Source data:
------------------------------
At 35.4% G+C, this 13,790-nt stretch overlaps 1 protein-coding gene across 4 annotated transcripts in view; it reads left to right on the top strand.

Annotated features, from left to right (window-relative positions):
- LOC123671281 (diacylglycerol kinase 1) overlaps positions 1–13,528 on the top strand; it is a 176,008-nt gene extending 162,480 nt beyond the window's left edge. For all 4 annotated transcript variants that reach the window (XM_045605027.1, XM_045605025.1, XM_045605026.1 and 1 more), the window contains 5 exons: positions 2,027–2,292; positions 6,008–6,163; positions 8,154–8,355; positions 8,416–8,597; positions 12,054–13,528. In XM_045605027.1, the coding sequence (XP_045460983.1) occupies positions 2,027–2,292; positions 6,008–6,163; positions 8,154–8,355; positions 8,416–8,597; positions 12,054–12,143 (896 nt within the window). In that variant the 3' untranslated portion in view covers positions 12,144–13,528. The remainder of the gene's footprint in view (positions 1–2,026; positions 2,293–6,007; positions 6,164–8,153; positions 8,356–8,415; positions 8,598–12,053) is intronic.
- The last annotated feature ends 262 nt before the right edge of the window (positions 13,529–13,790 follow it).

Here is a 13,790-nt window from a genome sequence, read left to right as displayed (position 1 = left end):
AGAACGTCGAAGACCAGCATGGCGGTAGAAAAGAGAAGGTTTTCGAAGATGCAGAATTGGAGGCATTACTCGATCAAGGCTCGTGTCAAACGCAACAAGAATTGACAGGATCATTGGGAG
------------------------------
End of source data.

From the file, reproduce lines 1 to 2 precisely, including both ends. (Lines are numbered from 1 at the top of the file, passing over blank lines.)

At 35.4% G+C, this 13,790-nt stretch overlaps 1 protein-coding gene across 4 annotated transcripts in view; it reads left to right on the top strand.

Annotated features, from left to right (window-relative positions):